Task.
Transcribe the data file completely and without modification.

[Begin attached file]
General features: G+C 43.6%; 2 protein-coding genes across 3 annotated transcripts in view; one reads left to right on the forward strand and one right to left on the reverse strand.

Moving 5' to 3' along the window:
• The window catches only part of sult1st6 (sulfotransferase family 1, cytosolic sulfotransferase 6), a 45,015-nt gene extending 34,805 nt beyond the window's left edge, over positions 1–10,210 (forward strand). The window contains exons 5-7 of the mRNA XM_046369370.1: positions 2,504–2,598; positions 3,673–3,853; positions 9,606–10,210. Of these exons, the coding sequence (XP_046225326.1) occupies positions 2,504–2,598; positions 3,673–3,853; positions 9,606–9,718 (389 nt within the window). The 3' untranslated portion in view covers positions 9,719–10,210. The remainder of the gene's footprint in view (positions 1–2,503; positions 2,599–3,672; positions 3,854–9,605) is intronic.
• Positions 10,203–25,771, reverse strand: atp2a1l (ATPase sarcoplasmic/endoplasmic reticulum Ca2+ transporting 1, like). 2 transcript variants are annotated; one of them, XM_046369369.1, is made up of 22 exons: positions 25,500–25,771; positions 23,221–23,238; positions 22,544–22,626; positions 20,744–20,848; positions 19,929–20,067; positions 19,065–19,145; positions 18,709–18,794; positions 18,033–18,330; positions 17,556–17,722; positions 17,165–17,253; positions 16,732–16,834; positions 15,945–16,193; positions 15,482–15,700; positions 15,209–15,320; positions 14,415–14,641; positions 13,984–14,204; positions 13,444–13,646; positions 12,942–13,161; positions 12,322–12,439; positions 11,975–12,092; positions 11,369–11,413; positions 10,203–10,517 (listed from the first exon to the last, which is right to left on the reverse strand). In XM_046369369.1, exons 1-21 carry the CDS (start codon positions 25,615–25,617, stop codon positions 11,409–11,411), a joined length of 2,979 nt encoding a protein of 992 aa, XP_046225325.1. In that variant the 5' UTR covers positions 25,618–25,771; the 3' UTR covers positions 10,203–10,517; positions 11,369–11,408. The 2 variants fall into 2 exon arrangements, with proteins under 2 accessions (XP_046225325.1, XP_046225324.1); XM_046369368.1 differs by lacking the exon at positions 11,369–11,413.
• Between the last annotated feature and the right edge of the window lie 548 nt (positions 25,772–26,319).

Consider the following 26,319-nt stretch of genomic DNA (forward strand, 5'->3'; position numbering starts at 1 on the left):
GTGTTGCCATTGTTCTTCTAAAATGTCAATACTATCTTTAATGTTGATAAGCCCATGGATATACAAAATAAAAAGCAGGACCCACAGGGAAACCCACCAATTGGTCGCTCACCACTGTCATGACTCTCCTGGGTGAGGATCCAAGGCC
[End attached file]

General features: G+C 43.6%; 2 protein-coding genes across 3 annotated transcripts in view; one reads left to right on the forward strand and one right to left on the reverse strand.

Moving 5' to 3' along the window:
• The window catches only part of sult1st6 (sulfotransferase family 1, cytosolic sulfotransferase 6), a 45,015-nt gene extending 34,805 nt beyond the window's left edge, over positions 1–10,210 (forward strand). The window contains exons 5-7 of the mRNA XM_046369370.1: positions 2,504–2,598; positions 3,673–3,853; positions 9,606–10,210. Of these exons, the coding sequence (XP_046225326.1) occupies positions 2,504–2,598; positions 3,673–3,853; positions 9,606–9,718 (389 nt within the window). The 3' untranslated portion in view covers positions 9,719–10,210. The remainder of the gene's footprint in view (positions 1–2,503; positions 2,599–3,672; positions 3,854–9,605) is intronic.
• Positions 10,203–25,771, reverse strand: atp2a1l (ATPase sarcoplasmic/endoplasmic reticulum Ca2+ transporting 1, like). 2 transcript variants are annotated; one of them, XM_046369369.1, is made up of 22 exons: positions 25,500–25,771; positions 23,221–23,238; positions 22,544–22,626; positions 20,744–20,848; positions 19,929–20,067; positions 19,065–19,145; positions 18,709–18,794; positions 18,033–18,330; positions 17,556–17,722; positions 17,165–17,253; positions 16,732–16,834; positions 15,945–16,193; positions 15,482–15,700; positions 15,209–15,320; positions 14,415–14,641; positions 13,984–14,204; positions 13,444–13,646; positions 12,942–13,161; positions 12,322–12,439; positions 11,975–12,092; positions 11,369–11,413; positions 10,203–10,517 (listed from the first exon to the last, which is right to left on the reverse strand). In XM_046369369.1, exons 1-21 carry the CDS (start codon positions 25,615–25,617, stop codon positions 11,409–11,411), a joined length of 2,979 nt encoding a protein of 992 aa, XP_046225325.1. In that variant the 5' UTR covers positions 25,618–25,771; the 3' UTR covers positions 10,203–10,517; positions 11,369–11,408. The 2 variants fall into 2 exon arrangements, with proteins under 2 accessions (XP_046225325.1, XP_046225324.1); XM_046369368.1 differs by lacking the exon at positions 11,369–11,413.
• Between the last annotated feature and the right edge of the window lie 548 nt (positions 25,772–26,319).

Consider the following 26,319-nt stretch of genomic DNA (forward strand, 5'->3'; position numbering starts at 1 on the left):
GTGTTGCCATTGTTCTTCTAAAATGTCAATACTATCTTTAATGTTGATAAGCCCATGGATATACAAAATAAAAAGCAGGACCCACAGGGAAACCCACCAATTGGTCGCTCACCACTGTCATGACTCTCCTGGGTGAGGATCCAAGGCC